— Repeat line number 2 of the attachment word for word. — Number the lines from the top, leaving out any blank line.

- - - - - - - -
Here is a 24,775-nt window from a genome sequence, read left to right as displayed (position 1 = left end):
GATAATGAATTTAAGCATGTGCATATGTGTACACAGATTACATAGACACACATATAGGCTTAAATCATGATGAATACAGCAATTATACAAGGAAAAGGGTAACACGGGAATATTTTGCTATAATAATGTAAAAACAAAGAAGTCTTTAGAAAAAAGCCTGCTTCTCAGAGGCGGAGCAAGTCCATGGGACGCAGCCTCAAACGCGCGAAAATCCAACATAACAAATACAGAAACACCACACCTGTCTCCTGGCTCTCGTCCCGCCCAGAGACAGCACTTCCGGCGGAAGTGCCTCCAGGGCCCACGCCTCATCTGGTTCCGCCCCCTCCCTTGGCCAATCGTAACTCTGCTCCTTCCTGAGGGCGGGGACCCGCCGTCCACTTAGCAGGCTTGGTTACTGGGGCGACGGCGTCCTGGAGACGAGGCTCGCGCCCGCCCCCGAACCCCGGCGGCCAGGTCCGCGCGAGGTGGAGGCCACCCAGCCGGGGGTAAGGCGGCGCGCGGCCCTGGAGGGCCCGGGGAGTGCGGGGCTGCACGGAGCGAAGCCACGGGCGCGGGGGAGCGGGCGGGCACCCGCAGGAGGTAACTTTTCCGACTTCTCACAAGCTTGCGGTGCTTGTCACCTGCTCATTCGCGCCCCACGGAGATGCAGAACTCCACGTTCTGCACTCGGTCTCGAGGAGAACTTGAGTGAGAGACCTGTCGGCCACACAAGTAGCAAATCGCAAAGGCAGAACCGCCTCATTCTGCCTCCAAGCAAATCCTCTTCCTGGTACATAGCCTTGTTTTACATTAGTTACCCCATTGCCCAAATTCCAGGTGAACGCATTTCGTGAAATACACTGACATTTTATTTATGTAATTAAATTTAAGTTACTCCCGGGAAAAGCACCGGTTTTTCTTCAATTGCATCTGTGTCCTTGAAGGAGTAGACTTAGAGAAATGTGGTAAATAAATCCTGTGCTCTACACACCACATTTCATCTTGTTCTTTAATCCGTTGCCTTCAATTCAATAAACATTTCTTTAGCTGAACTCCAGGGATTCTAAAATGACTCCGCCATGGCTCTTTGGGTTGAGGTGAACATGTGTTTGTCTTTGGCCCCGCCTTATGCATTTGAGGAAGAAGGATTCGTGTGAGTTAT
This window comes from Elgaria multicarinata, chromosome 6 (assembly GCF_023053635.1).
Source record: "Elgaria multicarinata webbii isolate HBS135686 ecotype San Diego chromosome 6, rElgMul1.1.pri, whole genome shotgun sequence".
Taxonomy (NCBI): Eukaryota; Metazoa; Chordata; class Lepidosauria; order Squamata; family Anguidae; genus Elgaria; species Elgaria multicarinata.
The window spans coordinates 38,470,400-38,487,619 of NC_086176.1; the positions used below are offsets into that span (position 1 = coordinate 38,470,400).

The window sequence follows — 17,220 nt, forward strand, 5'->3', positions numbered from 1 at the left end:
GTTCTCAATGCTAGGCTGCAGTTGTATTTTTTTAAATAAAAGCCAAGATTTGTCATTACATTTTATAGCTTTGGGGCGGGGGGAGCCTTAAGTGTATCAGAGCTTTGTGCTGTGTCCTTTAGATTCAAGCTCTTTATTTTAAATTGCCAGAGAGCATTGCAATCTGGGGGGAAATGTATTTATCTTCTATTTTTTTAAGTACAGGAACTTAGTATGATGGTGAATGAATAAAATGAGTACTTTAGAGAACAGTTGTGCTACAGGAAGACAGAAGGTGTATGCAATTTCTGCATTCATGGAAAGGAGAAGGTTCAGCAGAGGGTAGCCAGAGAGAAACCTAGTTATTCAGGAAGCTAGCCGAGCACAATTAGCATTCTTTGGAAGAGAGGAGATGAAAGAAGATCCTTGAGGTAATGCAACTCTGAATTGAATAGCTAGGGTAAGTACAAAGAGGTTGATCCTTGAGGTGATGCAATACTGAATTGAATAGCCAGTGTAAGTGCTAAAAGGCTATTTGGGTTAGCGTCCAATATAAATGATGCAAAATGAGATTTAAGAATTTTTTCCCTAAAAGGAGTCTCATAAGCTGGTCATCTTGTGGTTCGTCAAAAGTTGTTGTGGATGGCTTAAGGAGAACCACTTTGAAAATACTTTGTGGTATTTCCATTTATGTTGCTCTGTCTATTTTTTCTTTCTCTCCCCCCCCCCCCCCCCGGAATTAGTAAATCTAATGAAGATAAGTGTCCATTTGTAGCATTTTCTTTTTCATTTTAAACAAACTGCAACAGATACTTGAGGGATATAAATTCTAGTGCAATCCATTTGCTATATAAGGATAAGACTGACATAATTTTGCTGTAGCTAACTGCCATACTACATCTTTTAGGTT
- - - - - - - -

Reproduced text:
GATAATGAATTTAAGCATGTGCATATGTGTACACAGATTACATAGACACACATATAGGCTTAAATCATGATGAATACAGCAATTATACAAGGAAAAGGGTAACACGGGAATATTTTGCTATAATAATGTAAAAACAAAGAAGTCTTTAGAAAAAAGCCTGCTTCTCAGAGGCGGAGCAAGTCCATGGGACGCAGCCTCAAACGCGCGAAAATCCAACATAACAAATACAGAAACACCACACCTGTCTCCTGGCTCTCGTCCCGCCCAGAGACAGCACTTCCGGCGGAAGTGCCTCCAGGGCCCACGCCTCATCTGGTTCCGCCCCCTCCCTTGGCCAATCGTAACTCTGCTCCTTCCTGAGGGCGGGGACCCGCCGTCCACTTAGCAGGCTTGGTTACTGGGGCGACGGCGTCCTGGAGACGAGGCTCGCGCCCGCCCCCGAACCCCGGCGGCCAGGTCCGCGCGAGGTGGAGGCCACCCAGCCGGGGGTAAGGCGGCGCGCGGCCCTGGAGGGCCCGGGGAGTGCGGGGCTGCACGGAGCGAAGCCACGGGCGCGGGGGAGCGGGCGGGCACCCGCAGGAGGTAACTTTTCCGACTTCTCACAAGCTTGCGGTGCTTGTCACCTGCTCATTCGCGCCCCACGGAGATGCAGAACTCCACGTTCTGCACTCGGTCTCGAGGAGAACTTGAGTGAGAGACCTGTCGGCCACACAAGTAGCAAATCGCAAAGGCAGAACCGCCTCATTCTGCCTCCAAGCAAATCCTCTTCCTGGTACATAGCCTTGTTTTACATTAGTTACCCCATTGCCCAAATTCCAGGTGAACGCATTTCGTGAAATACACTGACATTTTATTTATGTAATTAAATTTAAGTTACTCCCGGGAAAAGCACCGGTTTTTCTTCAATTGCATCTGTGTCCTTGAAGGAGTAGACTTAGAGAAATGTGGTAAATAAATCCTGTGCTCTACACACCACATTTCATCTTGTTCTTTAATCCGTTGCCTTCAATTCAATAAACATTTCTTTAGCTGAACTCCAGGGATTCTAAAATGACTCCGCCATGGCTCTTTGGGTTGAGGTGAACATGTGTTTGTCTTTGGCCCCGCCTTATGCATTTGAGGAAGAAGGATTCGTGTGAGTTAT